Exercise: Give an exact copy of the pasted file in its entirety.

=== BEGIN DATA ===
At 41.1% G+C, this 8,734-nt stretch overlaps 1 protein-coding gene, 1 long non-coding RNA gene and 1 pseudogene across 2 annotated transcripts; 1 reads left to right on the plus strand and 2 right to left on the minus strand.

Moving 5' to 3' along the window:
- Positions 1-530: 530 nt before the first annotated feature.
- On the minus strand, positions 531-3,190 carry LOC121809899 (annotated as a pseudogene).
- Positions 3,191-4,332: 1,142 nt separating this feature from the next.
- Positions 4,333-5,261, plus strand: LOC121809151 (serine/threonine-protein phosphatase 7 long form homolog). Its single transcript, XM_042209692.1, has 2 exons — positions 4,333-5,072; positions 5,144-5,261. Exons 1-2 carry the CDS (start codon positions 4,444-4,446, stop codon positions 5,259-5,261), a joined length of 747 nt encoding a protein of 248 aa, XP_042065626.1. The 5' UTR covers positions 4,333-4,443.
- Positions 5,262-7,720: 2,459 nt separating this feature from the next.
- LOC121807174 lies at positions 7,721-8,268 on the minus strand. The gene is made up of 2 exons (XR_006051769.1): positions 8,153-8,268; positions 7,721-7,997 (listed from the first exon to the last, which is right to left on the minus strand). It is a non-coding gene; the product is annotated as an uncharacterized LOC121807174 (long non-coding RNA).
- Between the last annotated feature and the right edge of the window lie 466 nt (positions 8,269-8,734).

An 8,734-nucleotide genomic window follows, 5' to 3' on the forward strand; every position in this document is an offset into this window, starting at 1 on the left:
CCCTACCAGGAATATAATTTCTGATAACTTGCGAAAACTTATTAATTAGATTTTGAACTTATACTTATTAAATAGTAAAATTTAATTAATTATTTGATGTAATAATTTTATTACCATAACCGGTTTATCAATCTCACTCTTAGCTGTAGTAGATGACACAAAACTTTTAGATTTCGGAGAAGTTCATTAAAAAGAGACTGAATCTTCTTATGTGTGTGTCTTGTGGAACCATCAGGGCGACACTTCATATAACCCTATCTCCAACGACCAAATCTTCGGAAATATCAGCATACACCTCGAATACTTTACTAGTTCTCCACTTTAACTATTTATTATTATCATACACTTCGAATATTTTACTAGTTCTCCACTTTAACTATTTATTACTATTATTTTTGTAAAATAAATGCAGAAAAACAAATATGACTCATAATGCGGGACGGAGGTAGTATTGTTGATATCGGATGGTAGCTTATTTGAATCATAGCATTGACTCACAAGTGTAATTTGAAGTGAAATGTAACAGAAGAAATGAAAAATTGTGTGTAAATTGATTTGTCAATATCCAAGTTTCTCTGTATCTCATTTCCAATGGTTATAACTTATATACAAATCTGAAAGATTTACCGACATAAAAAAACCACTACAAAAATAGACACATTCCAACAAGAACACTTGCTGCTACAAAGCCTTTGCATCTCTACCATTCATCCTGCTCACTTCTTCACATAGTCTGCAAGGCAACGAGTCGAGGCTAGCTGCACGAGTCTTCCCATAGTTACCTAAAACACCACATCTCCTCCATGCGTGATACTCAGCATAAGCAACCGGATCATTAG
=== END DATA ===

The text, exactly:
At 41.1% G+C, this 8,734-nt stretch overlaps 1 protein-coding gene, 1 long non-coding RNA gene and 1 pseudogene across 2 annotated transcripts; 1 reads left to right on the plus strand and 2 right to left on the minus strand.

Moving 5' to 3' along the window:
- Positions 1-530: 530 nt before the first annotated feature.
- On the minus strand, positions 531-3,190 carry LOC121809899 (annotated as a pseudogene).
- Positions 3,191-4,332: 1,142 nt separating this feature from the next.
- Positions 4,333-5,261, plus strand: LOC121809151 (serine/threonine-protein phosphatase 7 long form homolog). Its single transcript, XM_042209692.1, has 2 exons — positions 4,333-5,072; positions 5,144-5,261. Exons 1-2 carry the CDS (start codon positions 4,444-4,446, stop codon positions 5,259-5,261), a joined length of 747 nt encoding a protein of 248 aa, XP_042065626.1. The 5' UTR covers positions 4,333-4,443.
- Positions 5,262-7,720: 2,459 nt separating this feature from the next.
- LOC121807174 lies at positions 7,721-8,268 on the minus strand. The gene is made up of 2 exons (XR_006051769.1): positions 8,153-8,268; positions 7,721-7,997 (listed from the first exon to the last, which is right to left on the minus strand). It is a non-coding gene; the product is annotated as an uncharacterized LOC121807174 (long non-coding RNA).
- Between the last annotated feature and the right edge of the window lie 466 nt (positions 8,269-8,734).

An 8,734-nucleotide genomic window follows, 5' to 3' on the forward strand; every position in this document is an offset into this window, starting at 1 on the left:
CCCTACCAGGAATATAATTTCTGATAACTTGCGAAAACTTATTAATTAGATTTTGAACTTATACTTATTAAATAGTAAAATTTAATTAATTATTTGATGTAATAATTTTATTACCATAACCGGTTTATCAATCTCACTCTTAGCTGTAGTAGATGACACAAAACTTTTAGATTTCGGAGAAGTTCATTAAAAAGAGACTGAATCTTCTTATGTGTGTGTCTTGTGGAACCATCAGGGCGACACTTCATATAACCCTATCTCCAACGACCAAATCTTCGGAAATATCAGCATACACCTCGAATACTTTACTAGTTCTCCACTTTAACTATTTATTATTATCATACACTTCGAATATTTTACTAGTTCTCCACTTTAACTATTTATTACTATTATTTTTGTAAAATAAATGCAGAAAAACAAATATGACTCATAATGCGGGACGGAGGTAGTATTGTTGATATCGGATGGTAGCTTATTTGAATCATAGCATTGACTCACAAGTGTAATTTGAAGTGAAATGTAACAGAAGAAATGAAAAATTGTGTGTAAATTGATTTGTCAATATCCAAGTTTCTCTGTATCTCATTTCCAATGGTTATAACTTATATACAAATCTGAAAGATTTACCGACATAAAAAAACCACTACAAAAATAGACACATTCCAACAAGAACACTTGCTGCTACAAAGCCTTTGCATCTCTACCATTCATCCTGCTCACTTCTTCACATAGTCTGCAAGGCAACGAGTCGAGGCTAGCTGCACGAGTCTTCCCATAGTTACCTAAAACACCACATCTCCTCCATGCGTGATACTCAGCATAAGCAACCGGATCATTAG